Misha excels at monophonic improvisations. If you have seen Leon Gruenbaum shredding on Samchillian, you can easily understand why this is the case. You can soar through extensive arpeggios spread across several octaves using only three fingers. And even more importantly, the fingering pattern will remain the same regardless of the selected key. This being said, Misha is not strictly a monophonic instrument.
Misha allows you to compose and perform chord progressions, where each chord consists of up to three notes. The module can output polyphonic sequences from its CV/Gate and MIDI outputs simultaneously, which can be very handy if you want to layer or alternate between two different synth sounds. Rather marvelously, Misha allows you to play or sequence chords the same way you would approach a monophonic sequence, where each interval button triggers the entire triad, keeping the relational quality of chords within the specified scale. This makes it unfathomably easy to play harmonic progressions of varying complexity.
So, Who Is Misha For?
As you have probably concluded yourself by this point of the article, Misha is a quite peculiar controller/sequencer. By its very design, the module combines a rather strict set of rules with a workflow that rewards improvisation and free exploration. Therefore it will find a particular appeal in those who love to approach the process of making music with a sense of wonder—being totally okay with their music being influenced, and inspired by the machine itself.
Eventide's Steve De Furia imaginatively refers to performing with the module as "scale surfing". It lets you free your mind from thinking about which note to play, but rather focus on other things like which direction would you like the melody or harmony to move, how sparse or dense should it be, and how fast or slow should it play. And while this approach removes a certain degree of control, it rewards you with something much more important—a seemingly endless supply of inspiration.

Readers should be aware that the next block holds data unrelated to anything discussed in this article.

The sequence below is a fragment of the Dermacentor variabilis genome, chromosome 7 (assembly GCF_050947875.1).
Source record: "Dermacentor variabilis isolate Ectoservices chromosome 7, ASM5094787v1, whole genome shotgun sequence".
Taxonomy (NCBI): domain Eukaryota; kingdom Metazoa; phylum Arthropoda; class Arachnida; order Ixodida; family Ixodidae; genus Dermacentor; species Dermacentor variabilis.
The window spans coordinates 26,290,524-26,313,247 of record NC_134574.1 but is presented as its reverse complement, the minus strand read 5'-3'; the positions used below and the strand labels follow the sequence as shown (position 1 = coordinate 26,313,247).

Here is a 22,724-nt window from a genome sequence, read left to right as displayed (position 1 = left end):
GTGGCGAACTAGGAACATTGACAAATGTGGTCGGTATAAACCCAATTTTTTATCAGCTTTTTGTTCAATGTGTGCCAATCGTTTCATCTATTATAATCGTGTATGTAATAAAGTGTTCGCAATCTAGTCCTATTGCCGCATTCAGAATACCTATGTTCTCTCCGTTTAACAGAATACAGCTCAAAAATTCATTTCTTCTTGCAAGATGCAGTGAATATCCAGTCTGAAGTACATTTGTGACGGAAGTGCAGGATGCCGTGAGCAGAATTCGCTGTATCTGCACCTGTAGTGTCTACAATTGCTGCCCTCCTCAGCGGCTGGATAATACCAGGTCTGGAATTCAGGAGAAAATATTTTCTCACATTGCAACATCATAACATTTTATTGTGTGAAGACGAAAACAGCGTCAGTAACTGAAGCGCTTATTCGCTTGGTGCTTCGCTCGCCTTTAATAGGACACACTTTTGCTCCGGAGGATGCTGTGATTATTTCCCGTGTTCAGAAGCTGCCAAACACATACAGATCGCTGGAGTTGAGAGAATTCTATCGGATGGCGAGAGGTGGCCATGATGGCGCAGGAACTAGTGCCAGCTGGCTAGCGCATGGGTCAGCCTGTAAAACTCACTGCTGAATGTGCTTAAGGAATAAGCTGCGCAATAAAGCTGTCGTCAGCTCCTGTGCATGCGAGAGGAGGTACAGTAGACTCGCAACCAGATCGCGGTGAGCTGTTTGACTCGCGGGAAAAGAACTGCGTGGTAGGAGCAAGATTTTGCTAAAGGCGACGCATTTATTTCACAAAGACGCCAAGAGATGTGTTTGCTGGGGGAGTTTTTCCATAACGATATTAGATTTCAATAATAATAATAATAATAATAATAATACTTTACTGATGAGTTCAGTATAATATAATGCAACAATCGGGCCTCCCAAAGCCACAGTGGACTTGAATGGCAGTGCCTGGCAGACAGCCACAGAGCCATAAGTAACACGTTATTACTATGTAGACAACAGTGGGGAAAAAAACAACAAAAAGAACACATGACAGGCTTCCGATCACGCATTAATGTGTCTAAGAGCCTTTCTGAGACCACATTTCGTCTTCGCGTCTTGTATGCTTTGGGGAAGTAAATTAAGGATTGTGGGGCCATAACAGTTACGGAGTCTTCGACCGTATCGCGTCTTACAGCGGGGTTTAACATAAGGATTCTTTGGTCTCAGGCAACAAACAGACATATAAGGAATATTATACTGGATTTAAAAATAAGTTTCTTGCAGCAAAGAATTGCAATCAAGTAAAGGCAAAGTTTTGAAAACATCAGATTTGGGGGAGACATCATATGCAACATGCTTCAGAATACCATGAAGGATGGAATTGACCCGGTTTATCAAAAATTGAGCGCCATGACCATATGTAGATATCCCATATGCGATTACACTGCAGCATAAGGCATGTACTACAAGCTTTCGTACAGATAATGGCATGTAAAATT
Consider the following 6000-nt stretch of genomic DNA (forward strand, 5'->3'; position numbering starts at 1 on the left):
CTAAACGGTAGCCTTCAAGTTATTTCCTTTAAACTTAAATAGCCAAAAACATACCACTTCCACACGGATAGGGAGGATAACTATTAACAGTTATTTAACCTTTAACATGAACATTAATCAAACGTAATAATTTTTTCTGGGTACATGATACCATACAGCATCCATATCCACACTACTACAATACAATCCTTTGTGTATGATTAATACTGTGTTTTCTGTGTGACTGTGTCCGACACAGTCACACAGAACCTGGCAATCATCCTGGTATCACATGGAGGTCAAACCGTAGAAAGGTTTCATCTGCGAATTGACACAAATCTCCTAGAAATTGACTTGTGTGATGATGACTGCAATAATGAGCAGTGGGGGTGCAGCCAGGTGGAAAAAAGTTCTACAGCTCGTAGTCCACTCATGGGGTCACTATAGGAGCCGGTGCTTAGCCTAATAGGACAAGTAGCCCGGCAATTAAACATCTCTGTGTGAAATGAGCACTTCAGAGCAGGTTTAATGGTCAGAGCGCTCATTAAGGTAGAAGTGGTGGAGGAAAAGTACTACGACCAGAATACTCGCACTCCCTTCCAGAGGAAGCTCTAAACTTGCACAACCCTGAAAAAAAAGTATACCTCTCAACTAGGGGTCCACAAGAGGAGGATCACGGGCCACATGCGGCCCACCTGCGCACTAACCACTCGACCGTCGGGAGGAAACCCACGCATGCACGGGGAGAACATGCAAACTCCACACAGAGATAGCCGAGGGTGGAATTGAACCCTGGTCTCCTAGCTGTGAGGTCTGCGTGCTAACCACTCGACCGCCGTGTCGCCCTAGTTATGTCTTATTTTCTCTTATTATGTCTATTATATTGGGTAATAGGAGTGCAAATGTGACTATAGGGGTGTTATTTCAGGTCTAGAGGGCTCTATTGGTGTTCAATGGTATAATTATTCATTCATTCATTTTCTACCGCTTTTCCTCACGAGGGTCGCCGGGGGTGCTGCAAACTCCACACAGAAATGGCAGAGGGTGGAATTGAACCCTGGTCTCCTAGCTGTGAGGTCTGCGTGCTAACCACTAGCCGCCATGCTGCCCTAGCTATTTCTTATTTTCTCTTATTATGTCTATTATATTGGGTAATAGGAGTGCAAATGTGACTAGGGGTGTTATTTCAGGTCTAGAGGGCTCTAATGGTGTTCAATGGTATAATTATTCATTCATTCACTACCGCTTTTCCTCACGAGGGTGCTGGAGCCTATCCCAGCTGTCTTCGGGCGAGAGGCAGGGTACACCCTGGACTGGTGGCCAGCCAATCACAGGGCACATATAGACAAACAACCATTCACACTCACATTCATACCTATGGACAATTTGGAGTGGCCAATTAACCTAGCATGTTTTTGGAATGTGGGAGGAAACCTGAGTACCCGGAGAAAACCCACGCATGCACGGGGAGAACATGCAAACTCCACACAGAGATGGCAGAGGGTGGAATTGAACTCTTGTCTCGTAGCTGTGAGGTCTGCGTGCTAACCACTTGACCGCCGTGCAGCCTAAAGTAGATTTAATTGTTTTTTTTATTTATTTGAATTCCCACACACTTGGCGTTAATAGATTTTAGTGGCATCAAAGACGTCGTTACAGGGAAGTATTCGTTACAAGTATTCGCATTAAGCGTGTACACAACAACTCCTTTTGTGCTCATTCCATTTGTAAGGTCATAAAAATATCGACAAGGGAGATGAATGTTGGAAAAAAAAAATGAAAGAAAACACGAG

Moreover, while Misha's workflow may initially seem strange, or even a bit foreign to musicians accustomed to performing with traditional keyboard instruments. But it is exactly the bold decoupling from an interface bearing the weight of history that makes Misha a great and rather inviting instrument, especially for those who don't feel a particular attachment to the black and white keys. And the instrument's inventive logic which translates simple gestural input into musically complex output is ought to resonate with many musicians of varied backgrounds and proficiency levels.
Without a doubt, Misha requires some practice and understanding from the player, but Eventide did a fantastic job making the initial jump as seamless as possible. If you are willing to invest a bit of time into understanding this remarkable instrument, you will certainly discover something very special.